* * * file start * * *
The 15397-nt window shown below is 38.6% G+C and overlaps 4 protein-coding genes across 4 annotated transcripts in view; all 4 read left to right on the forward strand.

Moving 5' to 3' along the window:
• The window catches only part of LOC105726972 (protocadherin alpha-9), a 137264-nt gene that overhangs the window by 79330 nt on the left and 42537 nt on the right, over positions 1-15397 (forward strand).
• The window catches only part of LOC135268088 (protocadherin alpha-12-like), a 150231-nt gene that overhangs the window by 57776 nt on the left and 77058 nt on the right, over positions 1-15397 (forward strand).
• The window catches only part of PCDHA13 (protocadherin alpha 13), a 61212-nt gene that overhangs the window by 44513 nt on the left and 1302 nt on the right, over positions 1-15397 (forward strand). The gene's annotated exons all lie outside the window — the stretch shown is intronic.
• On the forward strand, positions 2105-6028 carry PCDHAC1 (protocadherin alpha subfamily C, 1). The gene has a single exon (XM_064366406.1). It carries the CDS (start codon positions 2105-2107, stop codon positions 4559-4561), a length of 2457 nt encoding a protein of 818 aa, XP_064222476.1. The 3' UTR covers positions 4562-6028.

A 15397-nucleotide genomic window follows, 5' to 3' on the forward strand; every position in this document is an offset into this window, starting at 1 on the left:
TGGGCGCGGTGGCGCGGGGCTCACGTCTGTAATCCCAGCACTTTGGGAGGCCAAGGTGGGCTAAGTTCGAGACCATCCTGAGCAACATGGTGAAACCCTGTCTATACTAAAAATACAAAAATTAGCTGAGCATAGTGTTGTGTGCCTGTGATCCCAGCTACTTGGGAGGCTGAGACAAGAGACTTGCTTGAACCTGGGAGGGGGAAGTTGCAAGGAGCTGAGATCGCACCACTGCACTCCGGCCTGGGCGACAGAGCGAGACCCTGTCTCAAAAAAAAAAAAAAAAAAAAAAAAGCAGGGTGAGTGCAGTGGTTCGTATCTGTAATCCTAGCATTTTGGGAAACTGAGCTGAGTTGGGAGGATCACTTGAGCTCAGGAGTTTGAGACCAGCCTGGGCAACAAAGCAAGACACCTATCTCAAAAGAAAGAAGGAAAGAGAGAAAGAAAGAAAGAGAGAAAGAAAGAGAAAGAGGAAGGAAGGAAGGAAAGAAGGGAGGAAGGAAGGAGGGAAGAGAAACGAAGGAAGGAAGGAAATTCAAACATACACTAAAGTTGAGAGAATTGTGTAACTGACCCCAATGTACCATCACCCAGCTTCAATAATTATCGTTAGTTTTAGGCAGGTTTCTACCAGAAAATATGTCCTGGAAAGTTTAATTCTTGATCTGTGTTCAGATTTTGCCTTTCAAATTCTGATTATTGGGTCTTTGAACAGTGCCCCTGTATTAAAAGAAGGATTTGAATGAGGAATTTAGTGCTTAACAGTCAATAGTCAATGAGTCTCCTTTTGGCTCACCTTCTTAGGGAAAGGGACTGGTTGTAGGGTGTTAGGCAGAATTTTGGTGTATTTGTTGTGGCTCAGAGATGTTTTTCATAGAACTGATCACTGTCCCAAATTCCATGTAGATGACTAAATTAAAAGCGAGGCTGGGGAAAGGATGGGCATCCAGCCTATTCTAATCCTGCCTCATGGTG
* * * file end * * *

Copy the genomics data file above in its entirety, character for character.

The 15397-nt window shown below is 38.6% G+C and overlaps 4 protein-coding genes across 4 annotated transcripts in view; all 4 read left to right on the forward strand.

Moving 5' to 3' along the window:
• The window catches only part of LOC105726972 (protocadherin alpha-9), a 137264-nt gene that overhangs the window by 79330 nt on the left and 42537 nt on the right, over positions 1-15397 (forward strand).
• The window catches only part of LOC135268088 (protocadherin alpha-12-like), a 150231-nt gene that overhangs the window by 57776 nt on the left and 77058 nt on the right, over positions 1-15397 (forward strand).
• The window catches only part of PCDHA13 (protocadherin alpha 13), a 61212-nt gene that overhangs the window by 44513 nt on the left and 1302 nt on the right, over positions 1-15397 (forward strand). The gene's annotated exons all lie outside the window — the stretch shown is intronic.
• On the forward strand, positions 2105-6028 carry PCDHAC1 (protocadherin alpha subfamily C, 1). The gene has a single exon (XM_064366406.1). It carries the CDS (start codon positions 2105-2107, stop codon positions 4559-4561), a length of 2457 nt encoding a protein of 818 aa, XP_064222476.1. The 3' UTR covers positions 4562-6028.

A 15397-nucleotide genomic window follows, 5' to 3' on the forward strand; every position in this document is an offset into this window, starting at 1 on the left:
TGGGCGCGGTGGCGCGGGGCTCACGTCTGTAATCCCAGCACTTTGGGAGGCCAAGGTGGGCTAAGTTCGAGACCATCCTGAGCAACATGGTGAAACCCTGTCTATACTAAAAATACAAAAATTAGCTGAGCATAGTGTTGTGTGCCTGTGATCCCAGCTACTTGGGAGGCTGAGACAAGAGACTTGCTTGAACCTGGGAGGGGGAAGTTGCAAGGAGCTGAGATCGCACCACTGCACTCCGGCCTGGGCGACAGAGCGAGACCCTGTCTCAAAAAAAAAAAAAAAAAAAAAAAAGCAGGGTGAGTGCAGTGGTTCGTATCTGTAATCCTAGCATTTTGGGAAACTGAGCTGAGTTGGGAGGATCACTTGAGCTCAGGAGTTTGAGACCAGCCTGGGCAACAAAGCAAGACACCTATCTCAAAAGAAAGAAGGAAAGAGAGAAAGAAAGAAAGAGAGAAAGAAAGAGAAAGAGGAAGGAAGGAAGGAAAGAAGGGAGGAAGGAAGGAGGGAAGAGAAACGAAGGAAGGAAGGAAATTCAAACATACACTAAAGTTGAGAGAATTGTGTAACTGACCCCAATGTACCATCACCCAGCTTCAATAATTATCGTTAGTTTTAGGCAGGTTTCTACCAGAAAATATGTCCTGGAAAGTTTAATTCTTGATCTGTGTTCAGATTTTGCCTTTCAAATTCTGATTATTGGGTCTTTGAACAGTGCCCCTGTATTAAAAGAAGGATTTGAATGAGGAATTTAGTGCTTAACAGTCAATAGTCAATGAGTCTCCTTTTGGCTCACCTTCTTAGGGAAAGGGACTGGTTGTAGGGTGTTAGGCAGAATTTTGGTGTATTTGTTGTGGCTCAGAGATGTTTTTCATAGAACTGATCACTGTCCCAAATTCCATGTAGATGACTAAATTAAAAGCGAGGCTGGGGAAAGGATGGGCATCCAGCCTATTCTAATCCTGCCTCATGGTG